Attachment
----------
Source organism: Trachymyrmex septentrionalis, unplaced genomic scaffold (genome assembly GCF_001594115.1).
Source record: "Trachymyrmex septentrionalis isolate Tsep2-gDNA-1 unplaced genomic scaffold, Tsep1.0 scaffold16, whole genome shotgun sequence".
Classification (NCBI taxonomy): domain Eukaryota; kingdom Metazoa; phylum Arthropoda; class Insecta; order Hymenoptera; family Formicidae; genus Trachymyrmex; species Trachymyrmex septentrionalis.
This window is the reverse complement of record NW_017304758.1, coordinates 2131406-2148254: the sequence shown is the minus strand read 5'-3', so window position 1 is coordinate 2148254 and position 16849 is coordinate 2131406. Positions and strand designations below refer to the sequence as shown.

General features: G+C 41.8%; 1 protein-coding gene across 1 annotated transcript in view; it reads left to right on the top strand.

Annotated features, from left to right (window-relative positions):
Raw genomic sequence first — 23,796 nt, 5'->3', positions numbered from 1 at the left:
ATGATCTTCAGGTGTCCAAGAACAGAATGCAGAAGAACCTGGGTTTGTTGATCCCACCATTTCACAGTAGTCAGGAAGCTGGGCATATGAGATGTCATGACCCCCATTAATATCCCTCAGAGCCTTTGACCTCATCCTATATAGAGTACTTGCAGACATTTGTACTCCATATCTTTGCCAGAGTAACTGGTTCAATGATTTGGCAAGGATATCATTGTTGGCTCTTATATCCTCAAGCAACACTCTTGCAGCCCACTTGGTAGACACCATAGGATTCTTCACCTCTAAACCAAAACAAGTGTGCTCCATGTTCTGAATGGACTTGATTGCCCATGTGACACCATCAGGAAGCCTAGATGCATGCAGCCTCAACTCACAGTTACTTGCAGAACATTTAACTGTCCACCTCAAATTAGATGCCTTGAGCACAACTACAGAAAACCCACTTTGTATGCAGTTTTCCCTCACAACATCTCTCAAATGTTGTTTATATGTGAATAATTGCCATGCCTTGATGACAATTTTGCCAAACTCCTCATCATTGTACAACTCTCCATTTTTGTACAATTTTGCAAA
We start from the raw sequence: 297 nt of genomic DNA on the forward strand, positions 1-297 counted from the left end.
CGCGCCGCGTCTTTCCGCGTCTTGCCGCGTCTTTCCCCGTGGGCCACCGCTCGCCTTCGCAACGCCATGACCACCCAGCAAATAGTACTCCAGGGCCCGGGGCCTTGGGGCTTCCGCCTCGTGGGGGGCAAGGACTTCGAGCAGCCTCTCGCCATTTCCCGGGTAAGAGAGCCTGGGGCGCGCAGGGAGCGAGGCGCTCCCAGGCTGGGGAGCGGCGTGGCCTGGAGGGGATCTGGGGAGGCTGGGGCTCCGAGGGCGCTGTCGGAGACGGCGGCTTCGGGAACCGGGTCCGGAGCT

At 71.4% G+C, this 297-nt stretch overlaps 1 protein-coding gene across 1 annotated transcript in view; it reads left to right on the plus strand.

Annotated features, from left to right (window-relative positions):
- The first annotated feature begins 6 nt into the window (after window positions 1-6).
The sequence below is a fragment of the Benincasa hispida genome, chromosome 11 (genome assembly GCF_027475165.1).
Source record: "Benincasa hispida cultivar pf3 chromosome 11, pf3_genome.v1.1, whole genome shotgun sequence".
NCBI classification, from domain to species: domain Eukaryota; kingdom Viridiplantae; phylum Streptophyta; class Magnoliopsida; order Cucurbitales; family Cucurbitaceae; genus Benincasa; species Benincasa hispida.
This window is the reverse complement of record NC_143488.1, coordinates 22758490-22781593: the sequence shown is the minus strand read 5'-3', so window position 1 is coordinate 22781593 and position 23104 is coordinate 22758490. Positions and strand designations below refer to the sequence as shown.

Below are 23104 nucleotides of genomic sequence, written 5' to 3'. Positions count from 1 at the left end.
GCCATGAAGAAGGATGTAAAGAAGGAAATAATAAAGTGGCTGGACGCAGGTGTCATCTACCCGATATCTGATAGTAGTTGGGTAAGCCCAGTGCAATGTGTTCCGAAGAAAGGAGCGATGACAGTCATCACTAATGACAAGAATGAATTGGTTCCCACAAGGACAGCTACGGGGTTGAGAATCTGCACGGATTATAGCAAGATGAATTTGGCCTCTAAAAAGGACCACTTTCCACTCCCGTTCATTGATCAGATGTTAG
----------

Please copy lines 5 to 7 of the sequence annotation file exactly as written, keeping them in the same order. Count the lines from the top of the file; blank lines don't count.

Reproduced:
General features: G+C 41.8%; 1 protein-coding gene across 1 annotated transcript in view; it reads left to right on the top strand.

Annotated features, from left to right (window-relative positions):
Raw genomic sequence first — 23,796 nt, 5'->3', positions numbered from 1 at the left: